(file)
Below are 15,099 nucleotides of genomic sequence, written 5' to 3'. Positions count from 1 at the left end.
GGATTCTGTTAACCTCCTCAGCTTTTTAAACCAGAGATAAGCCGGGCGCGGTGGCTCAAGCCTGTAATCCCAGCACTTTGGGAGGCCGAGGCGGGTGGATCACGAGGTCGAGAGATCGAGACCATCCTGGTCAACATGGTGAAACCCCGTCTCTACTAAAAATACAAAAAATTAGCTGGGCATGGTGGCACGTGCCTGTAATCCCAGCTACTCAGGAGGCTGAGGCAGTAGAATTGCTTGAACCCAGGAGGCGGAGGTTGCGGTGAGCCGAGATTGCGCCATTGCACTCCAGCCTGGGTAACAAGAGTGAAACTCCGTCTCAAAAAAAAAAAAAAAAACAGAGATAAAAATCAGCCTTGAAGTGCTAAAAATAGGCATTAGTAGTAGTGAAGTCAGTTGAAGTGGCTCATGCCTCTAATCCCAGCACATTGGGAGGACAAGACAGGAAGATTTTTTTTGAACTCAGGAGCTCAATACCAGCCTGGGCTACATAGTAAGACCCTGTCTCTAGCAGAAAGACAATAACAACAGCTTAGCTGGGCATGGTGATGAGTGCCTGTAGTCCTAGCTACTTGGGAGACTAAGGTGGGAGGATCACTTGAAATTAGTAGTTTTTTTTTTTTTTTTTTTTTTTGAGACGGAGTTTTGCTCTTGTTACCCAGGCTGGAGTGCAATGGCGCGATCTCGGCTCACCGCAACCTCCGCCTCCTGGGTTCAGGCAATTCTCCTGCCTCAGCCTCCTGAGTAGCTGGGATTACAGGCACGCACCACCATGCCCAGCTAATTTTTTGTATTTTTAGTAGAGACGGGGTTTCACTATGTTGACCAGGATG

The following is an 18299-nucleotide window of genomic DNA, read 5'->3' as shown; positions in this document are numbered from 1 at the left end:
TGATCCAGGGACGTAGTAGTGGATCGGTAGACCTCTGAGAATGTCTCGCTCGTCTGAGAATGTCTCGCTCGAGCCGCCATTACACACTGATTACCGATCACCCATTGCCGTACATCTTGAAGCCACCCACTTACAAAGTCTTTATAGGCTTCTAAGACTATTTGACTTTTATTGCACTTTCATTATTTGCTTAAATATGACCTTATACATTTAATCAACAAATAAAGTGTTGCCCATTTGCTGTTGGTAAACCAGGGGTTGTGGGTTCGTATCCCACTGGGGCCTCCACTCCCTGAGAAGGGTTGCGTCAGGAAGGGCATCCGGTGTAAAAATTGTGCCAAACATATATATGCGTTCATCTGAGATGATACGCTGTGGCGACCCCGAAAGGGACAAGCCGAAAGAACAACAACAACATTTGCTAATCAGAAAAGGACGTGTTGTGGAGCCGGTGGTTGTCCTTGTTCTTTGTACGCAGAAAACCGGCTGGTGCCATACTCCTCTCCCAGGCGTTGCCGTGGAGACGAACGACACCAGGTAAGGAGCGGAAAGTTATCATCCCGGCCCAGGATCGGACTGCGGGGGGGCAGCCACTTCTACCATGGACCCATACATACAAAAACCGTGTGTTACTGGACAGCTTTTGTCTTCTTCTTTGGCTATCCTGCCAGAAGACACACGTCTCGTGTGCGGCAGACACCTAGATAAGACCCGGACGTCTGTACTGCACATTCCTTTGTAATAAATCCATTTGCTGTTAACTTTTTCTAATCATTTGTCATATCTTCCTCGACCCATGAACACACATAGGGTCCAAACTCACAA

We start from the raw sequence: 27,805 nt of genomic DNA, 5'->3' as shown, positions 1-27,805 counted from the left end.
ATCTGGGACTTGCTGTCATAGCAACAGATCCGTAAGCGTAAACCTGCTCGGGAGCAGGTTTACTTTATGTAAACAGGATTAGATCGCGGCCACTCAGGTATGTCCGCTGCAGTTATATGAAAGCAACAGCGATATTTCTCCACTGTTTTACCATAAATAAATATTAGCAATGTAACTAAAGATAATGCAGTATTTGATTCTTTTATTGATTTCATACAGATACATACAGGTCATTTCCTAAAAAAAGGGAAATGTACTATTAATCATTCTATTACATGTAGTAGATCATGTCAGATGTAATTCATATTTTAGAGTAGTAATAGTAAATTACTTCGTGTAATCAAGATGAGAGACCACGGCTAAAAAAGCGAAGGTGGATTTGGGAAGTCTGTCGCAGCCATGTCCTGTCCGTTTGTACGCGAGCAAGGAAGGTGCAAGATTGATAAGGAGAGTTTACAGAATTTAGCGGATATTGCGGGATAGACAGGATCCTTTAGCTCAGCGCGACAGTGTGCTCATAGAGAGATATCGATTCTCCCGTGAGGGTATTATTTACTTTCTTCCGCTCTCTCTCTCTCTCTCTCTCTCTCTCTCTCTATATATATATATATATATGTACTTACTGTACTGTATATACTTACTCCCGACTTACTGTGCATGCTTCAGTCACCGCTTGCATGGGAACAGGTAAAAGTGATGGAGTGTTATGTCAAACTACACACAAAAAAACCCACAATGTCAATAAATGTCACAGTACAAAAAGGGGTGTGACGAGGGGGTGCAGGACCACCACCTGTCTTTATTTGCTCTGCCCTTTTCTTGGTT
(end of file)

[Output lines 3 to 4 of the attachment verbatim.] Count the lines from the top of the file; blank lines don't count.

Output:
The following is an 18299-nucleotide window of genomic DNA, read 5'->3' as shown; positions in this document are numbered from 1 at the left end:
TGATCCAGGGACGTAGTAGTGGATCGGTAGACCTCTGAGAATGTCTCGCTCGTCTGAGAATGTCTCGCTCGAGCCGCCATTACACACTGATTACCGATCACCCATTGCCGTACATCTTGAAGCCACCCACTTACAAAGTCTTTATAGGCTTCTAAGACTATTTGACTTTTATTGCACTTTCATTATTTGCTTAAATATGACCTTATACATTTAATCAACAAATAAAGTGTTGCCCATTTGCTGTTGGTAAACCAGGGGTTGTGGGTTCGTATCCCACTGGGGCCTCCACTCCCTGAGAAGGGTTGCGTCAGGAAGGGCATCCGGTGTAAAAATTGTGCCAAACATATATATGCGTTCATCTGAGATGATACGCTGTGGCGACCCCGAAAGGGACAAGCCGAAAGAACAACAACAACATTTGCTAATCAGAAAAGGACGTGTTGTGGAGCCGGTGGTTGTCCTTGTTCTTTGTACGCAGAAAACCGGCTGGTGCCATACTCCTCTCCCAGGCGTTGCCGTGGAGACGAACGACACCAGGTAAGGAGCGGAAAGTTATCATCCCGGCCCAGGATCGGACTGCGGGGGGGCAGCCACTTCTACCATGGACCCATACATACAAAAACCGTGTGTTACTGGACAGCTTTTGTCTTCTTCTTTGGCTATCCTGCCAGAAGACACACGTCTCGTGTGCGGCAGACACCTAGATAAGACCCGGACGTCTGTACTGCACATTCCTTTGTAATAAATCCATTTGCTGTTAACTTTTTCTAATCATTTGTCATATCTTCCTCGACCCATGAACACACATAGGGTCCAAACTCACAA